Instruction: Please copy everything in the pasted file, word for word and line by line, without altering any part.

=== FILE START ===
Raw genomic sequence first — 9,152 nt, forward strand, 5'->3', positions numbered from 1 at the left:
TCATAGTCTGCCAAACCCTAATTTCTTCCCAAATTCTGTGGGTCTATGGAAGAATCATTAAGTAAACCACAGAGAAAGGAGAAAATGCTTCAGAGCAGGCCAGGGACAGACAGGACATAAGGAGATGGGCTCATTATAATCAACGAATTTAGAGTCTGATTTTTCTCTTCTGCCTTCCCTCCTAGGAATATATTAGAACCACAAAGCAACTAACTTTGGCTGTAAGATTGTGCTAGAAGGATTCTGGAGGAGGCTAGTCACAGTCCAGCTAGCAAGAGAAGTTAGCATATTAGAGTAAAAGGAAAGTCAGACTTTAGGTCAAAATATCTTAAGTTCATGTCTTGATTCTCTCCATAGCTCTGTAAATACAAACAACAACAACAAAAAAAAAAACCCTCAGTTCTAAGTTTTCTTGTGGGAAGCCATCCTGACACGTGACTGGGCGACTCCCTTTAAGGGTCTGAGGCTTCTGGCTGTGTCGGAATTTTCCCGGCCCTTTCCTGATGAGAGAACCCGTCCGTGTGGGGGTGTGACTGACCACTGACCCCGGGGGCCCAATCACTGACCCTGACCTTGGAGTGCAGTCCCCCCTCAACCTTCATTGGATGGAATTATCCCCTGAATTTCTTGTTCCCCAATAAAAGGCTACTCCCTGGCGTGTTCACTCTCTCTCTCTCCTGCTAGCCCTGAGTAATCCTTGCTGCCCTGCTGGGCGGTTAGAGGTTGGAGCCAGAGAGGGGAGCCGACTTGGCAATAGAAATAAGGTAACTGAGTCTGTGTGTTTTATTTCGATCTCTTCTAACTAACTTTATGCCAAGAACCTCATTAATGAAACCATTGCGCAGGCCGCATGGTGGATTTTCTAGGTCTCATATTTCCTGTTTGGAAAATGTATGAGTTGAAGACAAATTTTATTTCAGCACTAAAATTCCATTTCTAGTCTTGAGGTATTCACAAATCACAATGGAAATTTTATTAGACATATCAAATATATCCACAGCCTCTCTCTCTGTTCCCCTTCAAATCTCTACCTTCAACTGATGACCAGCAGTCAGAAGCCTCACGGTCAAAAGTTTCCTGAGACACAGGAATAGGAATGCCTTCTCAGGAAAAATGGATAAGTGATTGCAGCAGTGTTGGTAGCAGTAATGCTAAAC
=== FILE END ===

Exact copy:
Raw genomic sequence first — 9,152 nt, forward strand, 5'->3', positions numbered from 1 at the left:
TCATAGTCTGCCAAACCCTAATTTCTTCCCAAATTCTGTGGGTCTATGGAAGAATCATTAAGTAAACCACAGAGAAAGGAGAAAATGCTTCAGAGCAGGCCAGGGACAGACAGGACATAAGGAGATGGGCTCATTATAATCAACGAATTTAGAGTCTGATTTTTCTCTTCTGCCTTCCCTCCTAGGAATATATTAGAACCACAAAGCAACTAACTTTGGCTGTAAGATTGTGCTAGAAGGATTCTGGAGGAGGCTAGTCACAGTCCAGCTAGCAAGAGAAGTTAGCATATTAGAGTAAAAGGAAAGTCAGACTTTAGGTCAAAATATCTTAAGTTCATGTCTTGATTCTCTCCATAGCTCTGTAAATACAAACAACAACAACAAAAAAAAAAACCCTCAGTTCTAAGTTTTCTTGTGGGAAGCCATCCTGACACGTGACTGGGCGACTCCCTTTAAGGGTCTGAGGCTTCTGGCTGTGTCGGAATTTTCCCGGCCCTTTCCTGATGAGAGAACCCGTCCGTGTGGGGGTGTGACTGACCACTGACCCCGGGGGCCCAATCACTGACCCTGACCTTGGAGTGCAGTCCCCCCTCAACCTTCATTGGATGGAATTATCCCCTGAATTTCTTGTTCCCCAATAAAAGGCTACTCCCTGGCGTGTTCACTCTCTCTCTCTCCTGCTAGCCCTGAGTAATCCTTGCTGCCCTGCTGGGCGGTTAGAGGTTGGAGCCAGAGAGGGGAGCCGACTTGGCAATAGAAATAAGGTAACTGAGTCTGTGTGTTTTATTTCGATCTCTTCTAACTAACTTTATGCCAAGAACCTCATTAATGAAACCATTGCGCAGGCCGCATGGTGGATTTTCTAGGTCTCATATTTCCTGTTTGGAAAATGTATGAGTTGAAGACAAATTTTATTTCAGCACTAAAATTCCATTTCTAGTCTTGAGGTATTCACAAATCACAATGGAAATTTTATTAGACATATCAAATATATCCACAGCCTCTCTCTCTGTTCCCCTTCAAATCTCTACCTTCAACTGATGACCAGCAGTCAGAAGCCTCACGGTCAAAAGTTTCCTGAGACACAGGAATAGGAATGCCTTCTCAGGAAAAATGGATAAGTGATTGCAGCAGTGTTGGTAGCAGTAATGCTAAAC